Wednesday, April 2, 2008

High Stakes Email

High stakes emails (patient communication, reports, test results, prescriptions) need to be managed differently. Technology advancements in electronic communication can improve patient flow and health care wait times but it comes at a cost both in money and complexity. Our office has been communicating with referring offices, staff and patients for about 5 years now. Since my blog is about how clinics can manage efficiency I wanted to share our experience with email.

First, there is a big difference between the jokes I send my friends and communications about patients. I call the latter high-stakes email. High-stakes email includes receiving and sending referral letters, x-rays, communication to referring practitioners and patients, test results and e-Prescriptions. The technology involved can either hurt or help practice management so it needs to be well thought out. Here’s our experience.

Plan on errors: There is a big difference between being a single practitioner on a scooter with an i-phone, no staff and 500 patients and a larger clinic. The more patients you’re dealing with and the more people (staff and doctors) that are handling the emails the greater the chance of error. In short, if there is a way to mess it up it’ll happen. I have seen emails sent to every imaginable misspelled address, drag & dropped emails into never-never land, accidental deletions and much much more. The system needs to be designed to prevent errors.

Size matters: Not only will you have a greater number and variety of errors but you’ll be the target of attack. Size breads complexity so as you’re clinic grows the way you manage emails will need to change. Public accounts (gmail, yahoo, hotmail, etc…) cannot be used due to privacy and the chance of error. Spammers will also flood you're system so be prepared.

The effect of SPAM: Any network will be the target of attack. SPAM now makes up 80% of the worlds email (see Symantec reports). You’re system needs to be able to reliably sort the incoming email from the SPAM. Our office first scans for viruses then as SPAM. If a file has a possible virus it is automatically put into the SPAM folder. This double layered approach can create problems, because if a file is sent with an attachment that triggers either the virus or spam filters it will be quarantined. The staff dealing with communication needs access to the quarantined folders to find wrongly filtered emails.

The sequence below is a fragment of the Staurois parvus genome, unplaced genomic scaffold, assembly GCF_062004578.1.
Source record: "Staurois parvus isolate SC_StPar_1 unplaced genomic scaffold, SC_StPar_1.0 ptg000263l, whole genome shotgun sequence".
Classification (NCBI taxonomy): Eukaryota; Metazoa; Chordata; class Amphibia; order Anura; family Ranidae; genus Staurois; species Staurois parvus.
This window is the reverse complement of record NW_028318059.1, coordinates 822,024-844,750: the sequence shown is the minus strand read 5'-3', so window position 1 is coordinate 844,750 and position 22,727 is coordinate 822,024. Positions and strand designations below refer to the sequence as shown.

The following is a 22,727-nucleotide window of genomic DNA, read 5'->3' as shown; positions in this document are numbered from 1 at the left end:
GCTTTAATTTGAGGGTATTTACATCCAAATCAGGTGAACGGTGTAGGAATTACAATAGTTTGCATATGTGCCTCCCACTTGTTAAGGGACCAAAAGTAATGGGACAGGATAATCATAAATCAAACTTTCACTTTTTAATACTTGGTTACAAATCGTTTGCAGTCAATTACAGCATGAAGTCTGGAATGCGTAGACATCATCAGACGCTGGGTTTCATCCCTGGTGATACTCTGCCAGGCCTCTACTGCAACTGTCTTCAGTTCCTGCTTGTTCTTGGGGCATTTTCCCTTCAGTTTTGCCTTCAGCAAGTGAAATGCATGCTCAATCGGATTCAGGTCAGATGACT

Automate: Whenever possible we’ve automated drag/drops, moving of files and responses because on a large scale errors happen. For instance, when a patient is referred to the practice it is automatically imported into the referring managing software with attachments. When the new referral is checked by a staff member and data entered into the proper fields (name, phone number, etc…) an email is sent back to the source with the details of when and who processed the referral. As I’ve said in previous posts, the greater the number of steps the greater the chance of error. With automation, the chance of error is greatly decreased. Part of that automation is to add an automatic privacy statement to the bottom of each email.

Maintain Control: Whether you choose to have servers on or off-site maintain control. The real benefit of using e-communication is the integration it has with other programs. If you’re using a third party system, it’s more difficult to have automated actions (such as importing files directly) which decrease the error rates. Also, for control of spam and viruses you’ll need access to the quarantine areas of the system.

Request Read Responses: For medico-legal reasons you need to know if and when emails are read. Request the read response and have a system to track who hasn’t responded.

Tightly Control Email Addresses: Misspelled addresses are the norm. Create as many misspellings as you can and point the misspelled addresses to the proper addresses.

Get Help: Between misspelled addresses, 80% spam, viruses, dropped/lost/forgotten files, the desire to automate and everything else that happens with a small email network you’re going to need help. Find someone that has a broad knowledge base in database management, network and email management and pay them well. I found it cost more when we were cheap with out IT consultant.

Those are the major pitfalls that have befallen us over the last five years. We try to keep our error rate to 3.4 per million (6 sigma) but it’s a never ending battle. I hope sharing our missteps will help someone else that’s starting to use email.

1 comment:

Anonymous said...

Email is the best way for me to have an ongoing discussion about a case. I'm not stuck on the phone trying to get as much info out to the other party in as short a time as possible. I can even continue the discussion from home. It's an excellent tool for patient management.

Thanks for the tips.